The historical disruption of Martin Luther King, by Xandr Brown

As a multimedia producer, I have a thing for images that catch the eye and words that snag the ear. I’d like to think that Martin Luther King Jr. had an affection for those things as well. No doubt, he was intentional with his words—words we share so freely when we want to relay feelings of unity, fairness, or a belief in justice. 

Everyone likes to quote his words, even people who subscribe only to aesthetic democracy. 

Disinformation isn’t always the lack of telling the truth or establishing the facts. Disinformation can also be dishonest interpretation. In my opinion, Martin Luther King Jr. has been notoriously misinterpreted for the sake of convenience. Because of this, I felt compelled to make this piece and hopefully stir up some ruckus on the matter.

Transcript: For MLK Jr. Day, a Challenge

Hi, I’m Xandr Brown, a producer with the Daily Yonder. Welcome to the home office. I’ve been doing some reshuffling and have been acutely aware of how many books I have. Most of these books have sat on the shelves of my grandparents’ house and now they have followed me here. In light of the commemoration of Martin Luther King Jr Day and the fast-approaching Black History month, this book Why We Can’t Wait by Martin Luther King, Jr. caught my eye. I realized I had never really read Martin Luther King Jr.

It’s strange to have learned so much about a person, through school and college courses and never met his words face to face. 

So I made the plunge, wondering if I would take anything new from his words besides the kumbaya that usually frames his birthday. I did, and reading him stirred thoughts that have been on my mind for a while.

I think reflection is necessary. I’m sure many of us have done a lot of that in these uncertain times. Whether we were ready for it or not, Covid forced us to confront the ways we arch our lives toward convenience, existing to be convenient, and when we are no longer such, discarded.

Every January without fail, folks seem to water down the potency of disruption that Martin Luther King Jr. was. 

He’s flattened on murals and street signs that some joke are in the roughest parts of America. He is portrayed as the reasonable way of making a difference, of making change without being a vagabond, thug, or rioter.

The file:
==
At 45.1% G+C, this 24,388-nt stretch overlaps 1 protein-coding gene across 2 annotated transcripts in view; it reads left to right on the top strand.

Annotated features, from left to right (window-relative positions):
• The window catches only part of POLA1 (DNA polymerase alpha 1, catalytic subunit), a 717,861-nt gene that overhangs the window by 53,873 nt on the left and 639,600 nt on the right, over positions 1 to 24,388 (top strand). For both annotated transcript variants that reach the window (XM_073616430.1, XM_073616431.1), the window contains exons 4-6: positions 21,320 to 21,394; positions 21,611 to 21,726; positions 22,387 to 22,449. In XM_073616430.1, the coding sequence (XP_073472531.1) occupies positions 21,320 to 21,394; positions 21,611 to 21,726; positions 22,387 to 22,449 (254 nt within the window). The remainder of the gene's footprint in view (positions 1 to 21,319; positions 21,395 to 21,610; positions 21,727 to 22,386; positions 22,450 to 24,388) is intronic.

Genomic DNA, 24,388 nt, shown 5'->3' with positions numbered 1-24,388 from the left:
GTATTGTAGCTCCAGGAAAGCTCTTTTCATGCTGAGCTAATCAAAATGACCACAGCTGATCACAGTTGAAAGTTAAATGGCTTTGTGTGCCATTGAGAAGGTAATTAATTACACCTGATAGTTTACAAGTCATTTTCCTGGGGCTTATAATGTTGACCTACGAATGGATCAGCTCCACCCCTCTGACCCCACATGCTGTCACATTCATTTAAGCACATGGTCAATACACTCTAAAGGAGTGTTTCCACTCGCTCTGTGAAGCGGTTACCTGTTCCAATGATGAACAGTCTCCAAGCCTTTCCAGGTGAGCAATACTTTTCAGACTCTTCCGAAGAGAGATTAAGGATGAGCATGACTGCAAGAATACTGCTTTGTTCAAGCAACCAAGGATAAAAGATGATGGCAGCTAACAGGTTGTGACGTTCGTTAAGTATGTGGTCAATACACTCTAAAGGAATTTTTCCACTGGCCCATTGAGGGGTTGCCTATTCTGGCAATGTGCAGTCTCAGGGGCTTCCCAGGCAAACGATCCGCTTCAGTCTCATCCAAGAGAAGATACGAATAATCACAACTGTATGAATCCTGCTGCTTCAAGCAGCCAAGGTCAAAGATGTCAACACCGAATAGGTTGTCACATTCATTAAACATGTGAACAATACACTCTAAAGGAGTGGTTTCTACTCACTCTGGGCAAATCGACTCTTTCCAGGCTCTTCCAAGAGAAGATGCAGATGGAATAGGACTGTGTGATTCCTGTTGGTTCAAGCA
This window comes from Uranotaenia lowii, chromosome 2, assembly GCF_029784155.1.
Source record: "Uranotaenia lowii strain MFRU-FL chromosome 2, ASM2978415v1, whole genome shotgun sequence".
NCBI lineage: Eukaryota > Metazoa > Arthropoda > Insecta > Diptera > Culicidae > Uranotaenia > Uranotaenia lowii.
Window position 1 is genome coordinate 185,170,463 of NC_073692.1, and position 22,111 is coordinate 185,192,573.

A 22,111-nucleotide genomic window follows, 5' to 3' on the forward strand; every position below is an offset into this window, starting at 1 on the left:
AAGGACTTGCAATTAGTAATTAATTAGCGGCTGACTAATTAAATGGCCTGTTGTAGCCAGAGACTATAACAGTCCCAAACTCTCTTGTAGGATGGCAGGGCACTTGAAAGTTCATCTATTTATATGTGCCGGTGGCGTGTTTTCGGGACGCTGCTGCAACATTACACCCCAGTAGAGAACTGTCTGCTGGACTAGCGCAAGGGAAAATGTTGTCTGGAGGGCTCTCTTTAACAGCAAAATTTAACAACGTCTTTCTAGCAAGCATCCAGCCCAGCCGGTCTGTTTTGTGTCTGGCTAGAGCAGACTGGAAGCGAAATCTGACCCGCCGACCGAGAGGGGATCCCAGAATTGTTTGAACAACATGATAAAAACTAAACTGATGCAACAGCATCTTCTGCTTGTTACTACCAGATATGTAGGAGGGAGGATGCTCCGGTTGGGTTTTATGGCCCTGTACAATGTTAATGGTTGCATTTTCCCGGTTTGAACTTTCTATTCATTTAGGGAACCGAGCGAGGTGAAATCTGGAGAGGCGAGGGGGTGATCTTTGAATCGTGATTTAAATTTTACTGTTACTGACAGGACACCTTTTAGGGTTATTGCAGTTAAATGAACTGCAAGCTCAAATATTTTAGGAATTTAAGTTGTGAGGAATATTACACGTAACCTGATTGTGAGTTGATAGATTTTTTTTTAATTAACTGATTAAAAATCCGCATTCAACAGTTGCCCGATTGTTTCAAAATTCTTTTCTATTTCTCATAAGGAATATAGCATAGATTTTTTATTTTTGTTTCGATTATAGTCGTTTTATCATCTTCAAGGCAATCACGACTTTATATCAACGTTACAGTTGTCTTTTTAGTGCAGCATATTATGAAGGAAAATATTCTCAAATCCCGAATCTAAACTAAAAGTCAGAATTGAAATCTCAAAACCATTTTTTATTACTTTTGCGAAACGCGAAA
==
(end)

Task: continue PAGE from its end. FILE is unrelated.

In his book Why We Can’t Wait he writes, “No one can pretend that because a people may be oppressed, every individual member is virtuous and worthy. The real issue is whether in the great mass the dominant characteristics are decency, honor, and courage.” 

Descriptors like “decency,” “honor,” or “courage” aren’t synonymous with fealty to the law. Martin Luther King Jr. never was a law-abiding citizen. 

Martin Luther King Jr. was a jailbird. In his call for nonviolence, he encouraged others to willingly go to jail as well. He was a thorn in the side of the left and right alike. He called for unity of the working class Black and White and critiqued the elitism of W.E.B. Dubois’ “talented tenth.” He was on the watch list of the FBI. In fact in 1964, the same year this book was published, the FBI sent a blackmail package to his home in an attempt to destroy his character, undermine the movement, and ultimately make him commit suicide.

Nonviolent as he was, make no mistake he was a threat. 

He called for disruption, a fight against convenience—a fight against going quietly into that good night. Sit-ins, marches, and boycotts of businesses big and small. 

He was a threat to the convenience of keeping things the same and doing just enough to keep the peace. The convenience of being able to live with laws that one may never feel the true effect of. In my view, he represents the fight against the kind of convenience of tokenizing his words without ever having read him. 

Martin Luther King Jr. defied police forces, sat in jail many times and led protests that today would have people raging in the driver’s seat stuck in traffic waiting for the protest to pass.

You don’t have to hurt someone to be a threat. Just like you don’t have to be a slave to be a convenience. You simply have to stop looking, stop questioning, stop wondering about what is going on right in front of you.

So I ask you, on this Martin Luther King Jr. Day, in what ways have you served convenience and how can you find community enough to be a positive disruption?

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